Poultry industry urged to stamp out salmonella

30 April 1998

Poultry industry urged to stamp out salmonella

By FWi staff

JEFF Rooker, food safety minister, yesterday chastised the poultry industry for not doing enough to stamp out salmonella in chickens.

Speaking at the British Poultry Meat Federations annual lunch in London yesterday, Mr Rooker said although levels of salmonella had been reduced, it was not good enough.

“I am pleased to hear that levels of salmonella in broiler flocks has been reduced, perhaps to as low as 10% in some cases,” Mr Rooker said.

“But that is not enough. The issue continues to be of public concern. It will be in the industrys interests to tackle the matter head on.

“The Advisory Committee on the Microbiological Safety of Food sees no reason in principle why the prevalence of salmonella contamination in chickens on retail sale should not be reduced to single figures – on the basis of existing technology.

Mr Rooker said there was already a structured programme to tackle hygiene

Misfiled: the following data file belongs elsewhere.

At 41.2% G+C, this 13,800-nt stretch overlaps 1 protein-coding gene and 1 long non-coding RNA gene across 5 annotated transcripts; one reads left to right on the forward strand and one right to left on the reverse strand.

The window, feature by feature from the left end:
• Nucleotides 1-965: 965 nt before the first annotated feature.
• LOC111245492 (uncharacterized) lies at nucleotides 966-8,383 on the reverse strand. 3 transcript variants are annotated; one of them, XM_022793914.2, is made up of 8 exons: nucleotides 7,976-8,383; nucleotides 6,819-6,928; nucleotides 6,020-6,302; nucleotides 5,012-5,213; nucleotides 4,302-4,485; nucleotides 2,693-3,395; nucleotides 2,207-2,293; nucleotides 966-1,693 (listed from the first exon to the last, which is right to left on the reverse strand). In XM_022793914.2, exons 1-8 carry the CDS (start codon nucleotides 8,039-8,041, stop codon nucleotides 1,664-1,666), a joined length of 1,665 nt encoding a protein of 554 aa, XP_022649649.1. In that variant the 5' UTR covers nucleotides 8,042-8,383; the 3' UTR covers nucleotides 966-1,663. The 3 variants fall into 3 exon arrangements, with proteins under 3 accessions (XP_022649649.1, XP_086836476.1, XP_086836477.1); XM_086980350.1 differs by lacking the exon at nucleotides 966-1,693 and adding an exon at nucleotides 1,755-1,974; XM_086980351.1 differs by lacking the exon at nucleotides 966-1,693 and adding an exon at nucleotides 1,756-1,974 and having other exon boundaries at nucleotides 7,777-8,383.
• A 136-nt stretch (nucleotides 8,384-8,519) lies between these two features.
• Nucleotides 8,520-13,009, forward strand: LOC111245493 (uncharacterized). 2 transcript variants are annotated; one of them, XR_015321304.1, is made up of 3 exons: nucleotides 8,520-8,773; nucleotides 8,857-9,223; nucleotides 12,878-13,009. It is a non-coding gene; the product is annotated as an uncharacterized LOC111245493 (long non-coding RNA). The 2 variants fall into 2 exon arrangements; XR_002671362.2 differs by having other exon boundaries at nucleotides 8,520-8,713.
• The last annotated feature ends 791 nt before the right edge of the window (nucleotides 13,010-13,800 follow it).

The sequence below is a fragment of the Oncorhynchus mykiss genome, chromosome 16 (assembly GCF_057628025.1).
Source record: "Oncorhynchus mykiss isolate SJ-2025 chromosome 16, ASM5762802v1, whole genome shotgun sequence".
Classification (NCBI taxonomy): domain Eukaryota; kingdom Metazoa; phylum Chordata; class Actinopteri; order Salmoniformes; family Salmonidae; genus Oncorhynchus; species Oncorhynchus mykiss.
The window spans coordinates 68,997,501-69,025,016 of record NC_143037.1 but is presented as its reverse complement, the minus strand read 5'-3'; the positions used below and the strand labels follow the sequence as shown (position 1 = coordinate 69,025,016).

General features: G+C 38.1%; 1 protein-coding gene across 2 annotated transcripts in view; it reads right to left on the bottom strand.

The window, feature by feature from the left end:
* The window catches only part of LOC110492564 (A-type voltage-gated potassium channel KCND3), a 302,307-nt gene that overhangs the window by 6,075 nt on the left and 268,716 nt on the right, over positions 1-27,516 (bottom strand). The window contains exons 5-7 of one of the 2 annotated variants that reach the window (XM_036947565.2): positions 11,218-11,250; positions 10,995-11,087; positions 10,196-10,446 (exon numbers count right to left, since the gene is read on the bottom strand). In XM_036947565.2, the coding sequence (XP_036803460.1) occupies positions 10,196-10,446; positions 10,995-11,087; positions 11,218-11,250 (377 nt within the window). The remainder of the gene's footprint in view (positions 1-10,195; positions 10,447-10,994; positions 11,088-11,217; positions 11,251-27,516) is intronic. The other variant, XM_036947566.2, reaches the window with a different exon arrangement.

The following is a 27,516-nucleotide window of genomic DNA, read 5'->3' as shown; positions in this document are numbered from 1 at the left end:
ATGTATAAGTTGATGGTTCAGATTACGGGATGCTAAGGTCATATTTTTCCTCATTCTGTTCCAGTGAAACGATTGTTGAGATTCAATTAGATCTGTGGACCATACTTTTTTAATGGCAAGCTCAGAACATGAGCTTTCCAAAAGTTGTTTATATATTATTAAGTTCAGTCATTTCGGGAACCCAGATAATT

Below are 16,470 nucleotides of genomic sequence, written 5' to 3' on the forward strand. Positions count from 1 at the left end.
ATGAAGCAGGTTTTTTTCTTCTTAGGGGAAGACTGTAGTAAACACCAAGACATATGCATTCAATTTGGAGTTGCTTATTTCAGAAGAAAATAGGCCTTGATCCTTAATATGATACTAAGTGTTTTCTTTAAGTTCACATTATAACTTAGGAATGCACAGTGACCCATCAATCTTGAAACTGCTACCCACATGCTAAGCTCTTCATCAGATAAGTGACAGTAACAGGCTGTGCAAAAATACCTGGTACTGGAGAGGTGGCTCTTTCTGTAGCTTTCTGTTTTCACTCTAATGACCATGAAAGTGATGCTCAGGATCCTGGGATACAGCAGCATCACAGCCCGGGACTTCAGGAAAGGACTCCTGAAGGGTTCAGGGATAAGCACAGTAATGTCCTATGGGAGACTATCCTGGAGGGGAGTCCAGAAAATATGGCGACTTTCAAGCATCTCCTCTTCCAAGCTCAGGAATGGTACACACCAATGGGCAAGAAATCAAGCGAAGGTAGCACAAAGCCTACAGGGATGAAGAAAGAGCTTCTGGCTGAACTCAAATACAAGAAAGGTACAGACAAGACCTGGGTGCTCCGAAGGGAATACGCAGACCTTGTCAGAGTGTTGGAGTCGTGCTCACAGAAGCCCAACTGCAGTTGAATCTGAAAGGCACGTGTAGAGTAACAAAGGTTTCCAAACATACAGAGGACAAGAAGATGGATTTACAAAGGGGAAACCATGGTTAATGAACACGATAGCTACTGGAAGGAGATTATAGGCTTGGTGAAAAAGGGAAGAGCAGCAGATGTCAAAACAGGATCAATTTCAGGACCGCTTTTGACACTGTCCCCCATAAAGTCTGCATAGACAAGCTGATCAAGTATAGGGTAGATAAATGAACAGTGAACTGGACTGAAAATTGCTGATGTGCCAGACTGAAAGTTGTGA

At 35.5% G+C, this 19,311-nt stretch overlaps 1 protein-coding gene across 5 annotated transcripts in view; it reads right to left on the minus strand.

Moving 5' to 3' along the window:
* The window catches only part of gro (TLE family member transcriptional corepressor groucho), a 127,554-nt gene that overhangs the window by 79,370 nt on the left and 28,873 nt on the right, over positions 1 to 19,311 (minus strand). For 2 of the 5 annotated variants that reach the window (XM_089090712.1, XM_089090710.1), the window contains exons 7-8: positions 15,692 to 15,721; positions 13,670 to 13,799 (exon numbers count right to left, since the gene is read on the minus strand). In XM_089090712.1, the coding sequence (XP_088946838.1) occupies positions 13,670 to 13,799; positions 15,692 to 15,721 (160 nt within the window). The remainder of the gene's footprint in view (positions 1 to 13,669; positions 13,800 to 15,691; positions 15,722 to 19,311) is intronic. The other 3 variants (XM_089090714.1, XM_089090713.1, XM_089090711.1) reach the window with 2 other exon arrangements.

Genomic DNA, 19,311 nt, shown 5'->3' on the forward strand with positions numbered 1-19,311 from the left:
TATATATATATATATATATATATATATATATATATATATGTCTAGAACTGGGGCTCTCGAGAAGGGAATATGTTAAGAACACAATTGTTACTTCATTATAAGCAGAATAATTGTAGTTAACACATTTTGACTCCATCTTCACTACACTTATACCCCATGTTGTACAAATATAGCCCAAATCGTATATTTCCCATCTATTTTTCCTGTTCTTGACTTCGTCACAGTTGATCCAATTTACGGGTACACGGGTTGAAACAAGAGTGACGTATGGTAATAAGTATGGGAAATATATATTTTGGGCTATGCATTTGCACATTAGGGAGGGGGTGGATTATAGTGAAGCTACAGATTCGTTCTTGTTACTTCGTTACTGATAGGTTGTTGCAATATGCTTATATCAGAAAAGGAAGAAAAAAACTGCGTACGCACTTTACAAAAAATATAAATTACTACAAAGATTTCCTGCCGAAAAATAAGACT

standards in poultry slaughterhouses, and that Government would now focus on salmonella on farms.

The Commons agriculture select committees food safety report, which was released yesterday, praised retailers for working with their poultry suppliers to reduce the level of salmonella in chickens from 40% in 1995 to just over 10% today.

“Despite these encouraging developments, there is a long way to go before the British poultry supply chain can emulate its Norwegian and Swedish counterparts in virtually eliminating salmonella,” the report said.

Mr Rooker also spoke of the use of antibiotics in poultry farming. There are concerns that certain strains of salmonella and other food bugs are becoming resistant to antibiotics – prompting yesterdays call from the Commons committee to ban the use of antibiotics as growth-promoters in farming.

Mr Rooker said the Veterinary Medicines Directorate has extended its statutory monitoring programme for veterinary residues to cover poultry. All results will be published, together with the brand names for those above acceptable levels. All positive results will be followed up with the farmer and his veterinary adviser.

He said the Department of Health would conduct a survey of salmonella in UK-produced chickens at retail level later this year.

The Government also intends to ask the European Commission to review the use of poultry and feather waste in poultry feed throughout the Community. This decision follows a recommendation by SEAC – the Governments advisory body on BSE – that same-species feeding may create the potential to spread disease.

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